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Why is Some of the AI Content Biased?

Generative AI is a branch of artificial intelligence specializing in creating new content or patterns by learning from a wealth of existing data it was trained on. It has a wide range of applications across various industries, from crafting content to designing and problem-solving. 

Generative AI models focused on text generation, such as GPT, are called Large Language Models (LLMs). They have been trained on a vast amount of texts, including those from various epochs, even dating back centuries. This training data may contain works by influential figures who defended slavery or who held racist views. 

As a result, LLMs can inadvertently reproduce biases from these historical sources, which could lead to AI-generated content discriminating against women, people of color, and other marginalized groups. Since AI is being deployed rapidly and on a large scale, addressing and mitigating these biases is crucial to ensure fair and inclusive outcomes.

Possible Types of Biases

This section highlights bias's pervasive and multifaceted nature, emphasizing the importance of recognizing and addressing it. These are just several examples: 

  • Gender bias that favors one gender over another, perpetuating stereotypes or unequal treatment in AI-generated content. The examples are “he” as a standard third-person pronoun or gender-specific terms for professions like “policeman” (as contrasted with “police officer”).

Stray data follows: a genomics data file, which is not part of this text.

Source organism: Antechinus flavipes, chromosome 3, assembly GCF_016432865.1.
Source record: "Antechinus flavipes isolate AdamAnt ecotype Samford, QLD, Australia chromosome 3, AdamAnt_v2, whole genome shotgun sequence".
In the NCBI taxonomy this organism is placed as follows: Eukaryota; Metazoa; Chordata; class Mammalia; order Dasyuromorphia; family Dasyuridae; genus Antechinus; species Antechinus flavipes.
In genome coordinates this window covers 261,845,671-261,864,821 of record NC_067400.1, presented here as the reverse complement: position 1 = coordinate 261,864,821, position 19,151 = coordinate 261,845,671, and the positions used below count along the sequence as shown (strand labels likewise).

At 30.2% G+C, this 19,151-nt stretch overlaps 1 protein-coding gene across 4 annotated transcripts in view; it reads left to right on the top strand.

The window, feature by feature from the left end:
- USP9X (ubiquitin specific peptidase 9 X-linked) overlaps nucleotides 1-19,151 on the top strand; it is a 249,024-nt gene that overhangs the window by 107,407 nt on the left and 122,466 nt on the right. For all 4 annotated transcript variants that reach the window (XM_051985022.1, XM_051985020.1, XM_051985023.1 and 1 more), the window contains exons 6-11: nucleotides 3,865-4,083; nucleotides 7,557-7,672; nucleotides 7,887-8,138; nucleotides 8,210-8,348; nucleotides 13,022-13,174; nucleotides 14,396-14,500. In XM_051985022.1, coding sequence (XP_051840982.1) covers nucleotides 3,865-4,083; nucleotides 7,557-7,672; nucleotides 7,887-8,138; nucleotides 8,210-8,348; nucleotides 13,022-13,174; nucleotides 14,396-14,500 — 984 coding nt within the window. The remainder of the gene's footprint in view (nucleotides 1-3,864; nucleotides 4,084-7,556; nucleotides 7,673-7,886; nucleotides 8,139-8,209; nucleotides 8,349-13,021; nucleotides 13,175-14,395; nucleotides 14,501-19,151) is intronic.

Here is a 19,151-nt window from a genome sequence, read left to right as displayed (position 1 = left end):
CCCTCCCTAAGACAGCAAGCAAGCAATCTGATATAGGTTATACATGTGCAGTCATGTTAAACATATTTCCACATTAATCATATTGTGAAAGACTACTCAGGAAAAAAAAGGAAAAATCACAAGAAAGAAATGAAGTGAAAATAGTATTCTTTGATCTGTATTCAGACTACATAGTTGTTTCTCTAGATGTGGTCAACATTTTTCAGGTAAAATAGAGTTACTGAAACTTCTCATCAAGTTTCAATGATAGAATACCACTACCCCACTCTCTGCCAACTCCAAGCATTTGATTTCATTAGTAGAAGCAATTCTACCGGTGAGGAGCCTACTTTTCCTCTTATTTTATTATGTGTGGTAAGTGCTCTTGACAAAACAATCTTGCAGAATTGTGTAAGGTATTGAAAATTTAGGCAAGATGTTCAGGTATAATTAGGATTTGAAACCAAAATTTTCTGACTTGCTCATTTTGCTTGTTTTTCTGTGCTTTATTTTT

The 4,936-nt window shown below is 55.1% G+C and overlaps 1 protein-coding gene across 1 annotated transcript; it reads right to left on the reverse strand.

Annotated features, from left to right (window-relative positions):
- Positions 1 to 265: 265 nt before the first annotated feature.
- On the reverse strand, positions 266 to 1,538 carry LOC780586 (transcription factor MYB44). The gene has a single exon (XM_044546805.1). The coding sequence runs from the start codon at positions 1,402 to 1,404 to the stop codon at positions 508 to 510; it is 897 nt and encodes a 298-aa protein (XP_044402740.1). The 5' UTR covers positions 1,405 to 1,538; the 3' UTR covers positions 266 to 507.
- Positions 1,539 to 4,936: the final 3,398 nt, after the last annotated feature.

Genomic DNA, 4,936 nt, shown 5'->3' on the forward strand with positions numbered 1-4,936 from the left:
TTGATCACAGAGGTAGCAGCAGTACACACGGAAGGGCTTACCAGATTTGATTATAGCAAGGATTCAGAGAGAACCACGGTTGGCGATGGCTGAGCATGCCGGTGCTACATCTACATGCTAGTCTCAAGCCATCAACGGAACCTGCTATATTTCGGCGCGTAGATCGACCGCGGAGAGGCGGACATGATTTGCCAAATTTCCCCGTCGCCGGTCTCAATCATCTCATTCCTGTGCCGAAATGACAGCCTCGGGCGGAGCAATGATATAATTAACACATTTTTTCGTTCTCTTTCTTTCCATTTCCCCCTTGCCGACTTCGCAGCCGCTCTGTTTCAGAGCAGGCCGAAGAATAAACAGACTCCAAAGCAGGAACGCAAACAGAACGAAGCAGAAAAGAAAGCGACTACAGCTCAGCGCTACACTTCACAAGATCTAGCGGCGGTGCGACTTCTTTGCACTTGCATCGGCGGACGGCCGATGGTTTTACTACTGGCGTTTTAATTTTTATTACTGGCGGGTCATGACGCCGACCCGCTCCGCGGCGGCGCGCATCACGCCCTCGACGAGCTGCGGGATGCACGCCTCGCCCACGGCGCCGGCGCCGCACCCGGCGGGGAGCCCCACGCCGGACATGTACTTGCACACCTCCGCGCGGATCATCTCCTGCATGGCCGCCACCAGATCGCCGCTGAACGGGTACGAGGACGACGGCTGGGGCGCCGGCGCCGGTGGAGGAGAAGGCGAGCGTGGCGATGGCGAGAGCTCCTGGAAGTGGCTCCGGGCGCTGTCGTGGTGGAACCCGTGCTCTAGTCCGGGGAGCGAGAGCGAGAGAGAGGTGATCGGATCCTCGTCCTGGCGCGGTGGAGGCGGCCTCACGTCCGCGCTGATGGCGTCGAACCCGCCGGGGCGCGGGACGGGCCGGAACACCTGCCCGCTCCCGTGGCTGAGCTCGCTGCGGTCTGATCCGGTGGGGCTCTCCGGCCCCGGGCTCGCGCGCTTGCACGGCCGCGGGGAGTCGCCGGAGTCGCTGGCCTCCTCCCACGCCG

• Racial bias that can lead to disproportionately favoring or discriminating against individuals of a specific race or ethnicity.
  • Socioeconomic bias over- or under-representing certain socioeconomic groups, resulting in a content less effective or fair to those from underprivileged backgrounds.
  • Geographic bias when artificial intelligence does not generalize well to some locations or underrepresents the needs and preferences of different populations.
  • Cultural bias that may cause AI to prioritize certain cultural norms or values, potentially marginalizing or misrepresenting other cultures.
  • Age bias that can lead to content that does not effectively serve or represent the interests of different age groups, particularly senior citizens or the youth.
  • Ability bias that ignores the needs and preferences of people with disabilities, resulting in exclusionary or discriminatory texts.

Addressing these and other types of discrimination in training data sets is crucial to developing fair, accurate AI models that represent the perspectives of different populations. 

Mitigation Approaches

Currently, a couple of strategies are employed to mitigate biases in texts artificial intelligence creates.

Among them are content filters programmed to identify and flag potentially inappropriate parts of the text. They work by scanning the AI-generated content for specific keywords, phrases, or concepts that may indicate bias. When the filter is triggered, that part of the text can be blocked or flagged for further review, helping prevent the spread of discrimination.

Human review is another crucial strategy. By having people edit and proofread AI-generated content, companies can identify and correct biases that artificial intelligence may have overlooked. This collaboration brings the best of both worlds: AI provides efficiency and speed, and humans bring their critical thinking and nuanced understanding of context to ensure the absence of bias and high quality.